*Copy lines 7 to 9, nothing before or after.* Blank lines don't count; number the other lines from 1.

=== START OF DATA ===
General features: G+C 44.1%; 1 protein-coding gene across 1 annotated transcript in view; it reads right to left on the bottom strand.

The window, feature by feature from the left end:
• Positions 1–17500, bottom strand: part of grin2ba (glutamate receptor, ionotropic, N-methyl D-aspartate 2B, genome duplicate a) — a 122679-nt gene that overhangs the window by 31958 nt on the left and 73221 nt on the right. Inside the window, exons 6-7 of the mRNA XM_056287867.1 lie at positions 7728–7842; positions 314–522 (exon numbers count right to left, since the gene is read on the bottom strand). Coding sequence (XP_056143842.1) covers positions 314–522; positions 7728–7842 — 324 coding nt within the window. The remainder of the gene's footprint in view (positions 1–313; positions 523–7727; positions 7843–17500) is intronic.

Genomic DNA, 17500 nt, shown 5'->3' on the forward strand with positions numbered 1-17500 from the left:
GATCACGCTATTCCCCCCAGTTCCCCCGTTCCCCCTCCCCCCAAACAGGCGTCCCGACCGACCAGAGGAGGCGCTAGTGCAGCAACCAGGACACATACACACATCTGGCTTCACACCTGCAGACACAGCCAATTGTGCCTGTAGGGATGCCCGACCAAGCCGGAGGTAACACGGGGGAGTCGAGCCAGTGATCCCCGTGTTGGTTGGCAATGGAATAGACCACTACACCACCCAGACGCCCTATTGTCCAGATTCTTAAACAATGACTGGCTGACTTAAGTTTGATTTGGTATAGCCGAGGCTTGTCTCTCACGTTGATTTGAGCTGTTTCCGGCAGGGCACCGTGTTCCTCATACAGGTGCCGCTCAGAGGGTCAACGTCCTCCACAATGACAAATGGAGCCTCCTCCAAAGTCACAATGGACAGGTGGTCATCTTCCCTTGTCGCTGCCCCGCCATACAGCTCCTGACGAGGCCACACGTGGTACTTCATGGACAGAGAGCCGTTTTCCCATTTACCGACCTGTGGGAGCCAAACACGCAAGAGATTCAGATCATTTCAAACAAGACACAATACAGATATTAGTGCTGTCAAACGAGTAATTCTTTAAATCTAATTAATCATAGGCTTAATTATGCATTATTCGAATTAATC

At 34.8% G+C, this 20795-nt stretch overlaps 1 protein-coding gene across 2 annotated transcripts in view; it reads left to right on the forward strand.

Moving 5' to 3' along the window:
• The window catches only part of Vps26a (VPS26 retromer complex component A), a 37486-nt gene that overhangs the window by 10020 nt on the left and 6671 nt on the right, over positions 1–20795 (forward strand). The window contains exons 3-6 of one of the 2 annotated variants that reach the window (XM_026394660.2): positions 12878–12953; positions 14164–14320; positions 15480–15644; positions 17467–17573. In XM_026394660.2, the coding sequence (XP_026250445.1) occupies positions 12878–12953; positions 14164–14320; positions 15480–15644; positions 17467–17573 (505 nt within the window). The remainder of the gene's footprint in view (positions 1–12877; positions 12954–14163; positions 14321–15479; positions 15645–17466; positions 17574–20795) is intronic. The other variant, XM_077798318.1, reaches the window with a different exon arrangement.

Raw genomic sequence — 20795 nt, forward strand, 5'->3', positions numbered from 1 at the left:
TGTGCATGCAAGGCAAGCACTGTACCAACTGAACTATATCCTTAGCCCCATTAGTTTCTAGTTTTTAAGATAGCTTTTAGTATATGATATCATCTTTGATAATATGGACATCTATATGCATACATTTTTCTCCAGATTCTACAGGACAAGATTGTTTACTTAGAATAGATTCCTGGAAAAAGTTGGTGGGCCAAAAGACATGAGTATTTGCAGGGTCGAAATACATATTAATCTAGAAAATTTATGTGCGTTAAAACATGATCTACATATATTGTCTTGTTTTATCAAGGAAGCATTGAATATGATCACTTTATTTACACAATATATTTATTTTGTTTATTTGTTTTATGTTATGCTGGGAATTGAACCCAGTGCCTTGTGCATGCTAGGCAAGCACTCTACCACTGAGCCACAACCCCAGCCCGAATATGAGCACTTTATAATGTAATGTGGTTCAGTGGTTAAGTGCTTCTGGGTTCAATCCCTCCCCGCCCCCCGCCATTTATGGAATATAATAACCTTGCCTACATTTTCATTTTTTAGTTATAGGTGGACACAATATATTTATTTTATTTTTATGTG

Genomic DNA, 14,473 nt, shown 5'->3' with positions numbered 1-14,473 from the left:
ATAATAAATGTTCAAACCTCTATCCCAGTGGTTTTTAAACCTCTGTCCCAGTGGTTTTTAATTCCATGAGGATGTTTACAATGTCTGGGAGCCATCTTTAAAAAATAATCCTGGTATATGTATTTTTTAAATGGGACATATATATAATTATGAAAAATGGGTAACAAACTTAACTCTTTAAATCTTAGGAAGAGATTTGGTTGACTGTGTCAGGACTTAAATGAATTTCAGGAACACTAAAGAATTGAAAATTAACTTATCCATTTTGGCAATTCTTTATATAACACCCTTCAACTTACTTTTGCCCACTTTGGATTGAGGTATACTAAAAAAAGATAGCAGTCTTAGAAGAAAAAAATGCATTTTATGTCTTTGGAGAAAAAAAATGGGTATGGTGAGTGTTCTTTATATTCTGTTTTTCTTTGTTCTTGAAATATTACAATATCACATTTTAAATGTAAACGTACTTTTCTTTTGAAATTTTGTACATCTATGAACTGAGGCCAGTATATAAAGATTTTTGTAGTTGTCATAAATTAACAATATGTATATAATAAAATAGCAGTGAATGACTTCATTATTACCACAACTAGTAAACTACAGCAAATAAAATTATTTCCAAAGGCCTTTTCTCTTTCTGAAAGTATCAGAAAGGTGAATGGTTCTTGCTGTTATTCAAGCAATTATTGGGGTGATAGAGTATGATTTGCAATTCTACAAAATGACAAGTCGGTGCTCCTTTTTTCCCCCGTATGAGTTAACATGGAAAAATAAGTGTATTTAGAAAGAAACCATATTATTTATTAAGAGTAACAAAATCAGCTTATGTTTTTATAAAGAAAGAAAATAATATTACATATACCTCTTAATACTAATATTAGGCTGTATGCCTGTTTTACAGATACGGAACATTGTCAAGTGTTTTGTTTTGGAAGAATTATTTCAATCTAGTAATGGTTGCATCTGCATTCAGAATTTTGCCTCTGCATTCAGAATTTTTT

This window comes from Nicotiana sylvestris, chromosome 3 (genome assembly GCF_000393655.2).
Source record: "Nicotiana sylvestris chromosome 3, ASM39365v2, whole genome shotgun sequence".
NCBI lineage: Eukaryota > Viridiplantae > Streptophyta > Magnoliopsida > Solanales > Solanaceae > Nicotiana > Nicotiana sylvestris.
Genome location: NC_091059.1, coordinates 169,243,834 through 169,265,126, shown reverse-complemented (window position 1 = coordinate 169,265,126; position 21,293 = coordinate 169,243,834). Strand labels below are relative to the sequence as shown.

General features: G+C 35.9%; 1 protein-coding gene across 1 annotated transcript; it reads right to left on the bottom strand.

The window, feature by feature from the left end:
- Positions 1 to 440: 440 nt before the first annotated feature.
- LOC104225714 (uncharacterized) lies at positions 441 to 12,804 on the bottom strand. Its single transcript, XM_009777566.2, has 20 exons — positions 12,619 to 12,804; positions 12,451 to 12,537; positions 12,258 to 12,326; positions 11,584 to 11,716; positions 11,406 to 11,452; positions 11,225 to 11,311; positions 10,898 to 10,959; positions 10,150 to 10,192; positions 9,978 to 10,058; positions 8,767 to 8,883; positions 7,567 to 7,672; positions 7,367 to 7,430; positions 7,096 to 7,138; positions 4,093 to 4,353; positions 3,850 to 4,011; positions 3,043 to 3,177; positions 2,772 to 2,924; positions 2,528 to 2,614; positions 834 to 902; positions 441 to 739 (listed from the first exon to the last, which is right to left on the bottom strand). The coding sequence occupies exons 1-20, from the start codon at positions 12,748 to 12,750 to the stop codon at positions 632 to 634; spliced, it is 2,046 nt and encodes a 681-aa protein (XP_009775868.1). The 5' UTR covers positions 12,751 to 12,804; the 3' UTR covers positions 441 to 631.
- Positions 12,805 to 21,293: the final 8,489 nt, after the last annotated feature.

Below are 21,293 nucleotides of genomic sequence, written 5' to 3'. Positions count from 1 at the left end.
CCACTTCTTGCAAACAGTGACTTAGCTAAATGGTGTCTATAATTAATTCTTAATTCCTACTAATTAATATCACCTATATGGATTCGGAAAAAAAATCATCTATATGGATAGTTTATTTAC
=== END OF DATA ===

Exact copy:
Moving 5' to 3' along the window:
• The window catches only part of Vps26a (VPS26 retromer complex component A), a 37486-nt gene that overhangs the window by 10020 nt on the left and 6671 nt on the right, over positions 1–20795 (forward strand). The window contains exons 3-6 of one of the 2 annotated variants that reach the window (XM_026394660.2): positions 12878–12953; positions 14164–14320; positions 15480–15644; positions 17467–17573. In XM_026394660.2, the coding sequence (XP_026250445.1) occupies positions 12878–12953; positions 14164–14320; positions 15480–15644; positions 17467–17573 (505 nt within the window). The remainder of the gene's footprint in view (positions 1–12877; positions 12954–14163; positions 14321–15479; positions 15645–17466; positions 17574–20795) is intronic. The other variant, XM_077798318.1, reaches the window with a different exon arrangement.

Raw genomic sequence — 20795 nt, forward strand, 5'->3', positions numbered from 1 at the left: